Consequently, while there seems to be cognitive dissonance between the image of ourselves as at our core biological creatures with the notion of the “true self”, a Negative Theology of the self, like the one I have loosely sketched above tends to show that this tension is not so irreconcilable. There is a sense in which human beings are physical beings with particular biological characteristics, but what applying the model of Negative Theology to the self, shows us is that any categorization of humanity, whether it is biological like that of science or normative like the categories that I have pointed to in my discussion of the self, fails to fully capture what we mean when we talk about the “true self”. In this sense the “true self” like the God of Negative Theology is something that cannot be fully grasped at once through a set of categories. Furthermore, the “true self”, in particular, is something that comes from within us and demands expression, but eludes full understanding.

I am not sure if Negative Theology is the right approach to thinking about the self, and while I am attracted to certain elements of it, I also am drawn towards the notion that a system of categories can exhaust and fully disclose the reality of something. I find a part of me whispers if we can never fully capture reality through language in some meaningful sense what is the point of thought? But one thing that is certain is that a mode of thought modeled on Negative Theology provides us with an interesting way of thinking about the self that gets at the intuition that while it may be true in some sense to say human beings are matter in motion or social, amicable being, or whatever description we find compelling, none of these descriptions fully uncovers what we are. Further, this mode of though helps us capture how at ease we are at accepting two seemingly contradictory descriptions of humanity, because if all description fail to fully describe the “true self” then there is no reason why two seemingly contradictory modes of thought could not both reveal an aspect of the truth. If this is the case we have no reason to be uneasy that two descriptions of humanity we adhere to seem incompatible or opposed.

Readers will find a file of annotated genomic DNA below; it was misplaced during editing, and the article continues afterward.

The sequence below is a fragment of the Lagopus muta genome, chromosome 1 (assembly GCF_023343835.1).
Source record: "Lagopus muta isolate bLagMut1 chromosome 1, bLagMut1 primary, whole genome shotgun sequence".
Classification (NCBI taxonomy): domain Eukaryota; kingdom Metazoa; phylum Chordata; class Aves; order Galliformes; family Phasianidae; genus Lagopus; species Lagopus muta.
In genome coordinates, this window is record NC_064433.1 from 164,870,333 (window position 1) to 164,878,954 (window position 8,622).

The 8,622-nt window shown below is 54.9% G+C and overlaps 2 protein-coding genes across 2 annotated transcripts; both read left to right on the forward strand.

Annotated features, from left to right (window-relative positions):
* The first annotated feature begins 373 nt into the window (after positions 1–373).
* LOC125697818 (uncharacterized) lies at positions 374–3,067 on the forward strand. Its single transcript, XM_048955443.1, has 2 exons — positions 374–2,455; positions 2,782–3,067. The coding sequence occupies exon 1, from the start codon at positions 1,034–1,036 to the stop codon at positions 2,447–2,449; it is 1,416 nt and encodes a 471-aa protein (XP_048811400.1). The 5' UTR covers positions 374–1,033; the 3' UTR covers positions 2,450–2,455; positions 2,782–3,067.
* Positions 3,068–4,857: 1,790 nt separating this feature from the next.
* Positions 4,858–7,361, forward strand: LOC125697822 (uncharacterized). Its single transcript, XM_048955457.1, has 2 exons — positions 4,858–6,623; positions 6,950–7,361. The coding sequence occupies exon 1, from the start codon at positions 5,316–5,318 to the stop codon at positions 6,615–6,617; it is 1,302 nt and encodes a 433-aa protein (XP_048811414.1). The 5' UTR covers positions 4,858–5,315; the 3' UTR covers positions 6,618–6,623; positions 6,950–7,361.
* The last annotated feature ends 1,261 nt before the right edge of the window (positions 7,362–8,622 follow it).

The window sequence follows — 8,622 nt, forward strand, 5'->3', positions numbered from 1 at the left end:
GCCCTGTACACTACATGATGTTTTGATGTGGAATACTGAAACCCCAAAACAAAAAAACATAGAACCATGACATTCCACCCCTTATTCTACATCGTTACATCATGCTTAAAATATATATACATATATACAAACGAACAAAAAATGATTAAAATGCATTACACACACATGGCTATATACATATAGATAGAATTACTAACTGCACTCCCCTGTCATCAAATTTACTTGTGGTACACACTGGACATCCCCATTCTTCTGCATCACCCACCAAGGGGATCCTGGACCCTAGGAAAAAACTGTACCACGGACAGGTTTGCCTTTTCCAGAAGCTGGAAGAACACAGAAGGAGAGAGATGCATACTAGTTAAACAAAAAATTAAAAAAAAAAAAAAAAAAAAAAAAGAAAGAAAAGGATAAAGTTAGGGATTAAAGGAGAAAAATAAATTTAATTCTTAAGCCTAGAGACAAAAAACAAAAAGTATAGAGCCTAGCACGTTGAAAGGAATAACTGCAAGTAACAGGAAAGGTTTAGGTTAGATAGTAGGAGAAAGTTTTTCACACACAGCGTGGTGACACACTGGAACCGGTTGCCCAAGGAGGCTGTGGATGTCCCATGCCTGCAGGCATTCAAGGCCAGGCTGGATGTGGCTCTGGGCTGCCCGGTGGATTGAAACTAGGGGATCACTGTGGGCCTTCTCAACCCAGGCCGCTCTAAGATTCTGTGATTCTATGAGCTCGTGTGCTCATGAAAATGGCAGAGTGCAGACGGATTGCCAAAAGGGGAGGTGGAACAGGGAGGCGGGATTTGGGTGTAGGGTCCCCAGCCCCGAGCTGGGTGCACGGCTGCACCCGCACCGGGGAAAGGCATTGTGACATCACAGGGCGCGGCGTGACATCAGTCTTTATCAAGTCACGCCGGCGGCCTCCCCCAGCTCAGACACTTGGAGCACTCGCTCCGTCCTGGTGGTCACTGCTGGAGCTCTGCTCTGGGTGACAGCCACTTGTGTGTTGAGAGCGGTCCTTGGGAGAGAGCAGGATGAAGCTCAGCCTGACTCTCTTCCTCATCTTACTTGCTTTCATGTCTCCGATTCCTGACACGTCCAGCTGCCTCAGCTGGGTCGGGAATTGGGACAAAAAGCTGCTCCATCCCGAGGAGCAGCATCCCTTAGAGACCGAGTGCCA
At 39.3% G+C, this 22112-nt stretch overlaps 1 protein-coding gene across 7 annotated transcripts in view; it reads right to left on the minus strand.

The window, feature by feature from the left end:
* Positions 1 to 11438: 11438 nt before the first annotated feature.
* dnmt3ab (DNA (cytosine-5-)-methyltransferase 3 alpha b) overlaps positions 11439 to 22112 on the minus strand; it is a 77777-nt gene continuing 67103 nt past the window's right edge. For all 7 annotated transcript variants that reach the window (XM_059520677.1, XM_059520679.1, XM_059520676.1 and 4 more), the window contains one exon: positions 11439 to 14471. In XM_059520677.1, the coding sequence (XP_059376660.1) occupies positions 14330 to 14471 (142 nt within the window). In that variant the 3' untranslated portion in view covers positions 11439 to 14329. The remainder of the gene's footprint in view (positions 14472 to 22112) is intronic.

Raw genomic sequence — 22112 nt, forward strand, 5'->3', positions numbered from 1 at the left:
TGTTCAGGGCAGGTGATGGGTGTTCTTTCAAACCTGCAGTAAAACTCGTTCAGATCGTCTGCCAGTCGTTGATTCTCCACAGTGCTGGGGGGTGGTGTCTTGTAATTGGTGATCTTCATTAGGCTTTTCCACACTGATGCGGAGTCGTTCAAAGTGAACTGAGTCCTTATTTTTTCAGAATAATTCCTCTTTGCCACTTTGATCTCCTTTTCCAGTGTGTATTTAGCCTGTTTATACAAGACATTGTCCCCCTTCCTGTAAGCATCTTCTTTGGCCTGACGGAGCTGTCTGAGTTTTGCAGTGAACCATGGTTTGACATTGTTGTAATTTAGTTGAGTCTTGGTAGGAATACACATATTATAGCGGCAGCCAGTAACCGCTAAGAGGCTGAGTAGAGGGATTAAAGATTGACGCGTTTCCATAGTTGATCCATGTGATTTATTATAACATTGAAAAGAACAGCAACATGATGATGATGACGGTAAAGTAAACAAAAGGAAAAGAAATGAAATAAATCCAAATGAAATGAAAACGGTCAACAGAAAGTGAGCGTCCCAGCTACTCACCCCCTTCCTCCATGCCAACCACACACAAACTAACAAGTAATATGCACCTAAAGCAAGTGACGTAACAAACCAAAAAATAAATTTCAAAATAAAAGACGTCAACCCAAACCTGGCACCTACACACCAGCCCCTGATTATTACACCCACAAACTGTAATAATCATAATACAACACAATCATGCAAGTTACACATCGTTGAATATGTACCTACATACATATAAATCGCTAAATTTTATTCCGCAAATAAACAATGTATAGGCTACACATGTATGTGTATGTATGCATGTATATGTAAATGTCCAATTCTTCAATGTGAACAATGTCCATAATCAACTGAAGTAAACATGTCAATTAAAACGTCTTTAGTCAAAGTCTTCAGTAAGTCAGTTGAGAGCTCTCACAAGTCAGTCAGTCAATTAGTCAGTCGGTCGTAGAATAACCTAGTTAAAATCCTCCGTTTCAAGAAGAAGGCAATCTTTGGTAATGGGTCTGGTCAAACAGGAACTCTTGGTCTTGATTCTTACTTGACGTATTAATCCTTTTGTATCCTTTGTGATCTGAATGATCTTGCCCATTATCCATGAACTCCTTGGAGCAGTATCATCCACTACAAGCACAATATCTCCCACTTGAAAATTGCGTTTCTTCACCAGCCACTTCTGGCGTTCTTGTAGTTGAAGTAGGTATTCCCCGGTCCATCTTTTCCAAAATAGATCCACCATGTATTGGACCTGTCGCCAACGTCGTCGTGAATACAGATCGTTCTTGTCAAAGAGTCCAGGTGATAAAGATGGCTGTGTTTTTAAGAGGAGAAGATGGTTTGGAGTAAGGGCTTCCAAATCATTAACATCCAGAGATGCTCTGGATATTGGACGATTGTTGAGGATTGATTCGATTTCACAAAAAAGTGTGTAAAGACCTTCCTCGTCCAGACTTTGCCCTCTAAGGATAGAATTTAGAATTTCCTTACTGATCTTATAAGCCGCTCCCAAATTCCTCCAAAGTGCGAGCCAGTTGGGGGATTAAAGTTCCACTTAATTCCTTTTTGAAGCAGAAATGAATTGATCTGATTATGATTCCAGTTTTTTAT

On our treatment of the apparently homeless

If you walk down the urban core of most cities you are bound to encounter someone who appears as homeless. Furthermore, when we talk about the plight of these people there are few people who can be found who do not see the situation of the apparently homeless as a problem that needs to be addressed. Now, while there are many competing social policies that can combat homelessness I will not discuss them here. What I would like to discuss is the way in which our ordinary relations to those who appear as homeless show that while we might feel that they are in a terrible situation and that society needs to help them improve their lot, when given an opportunity we rarely engage with them as human beings or fellow members of a community who have dignity. Through this disrespect for those who appear as homeless we are complicit in worsening their situation as we participate in a practise that tends to make the apparently homeless less capable of living a fully human life.

Also, it should be noted that this entry will only deal with those who appear as homeless. For example, those who look ragged and are dressed in ill-fitting dirty clothes with unkempt hair and dirt all over their faces and hands. There are many homeless people whose homelessness is invisible as they dress and appear just like anyone else, and their situation is certainly worth investigation, but my object here is to focus on those who appear to us as clearly homeless.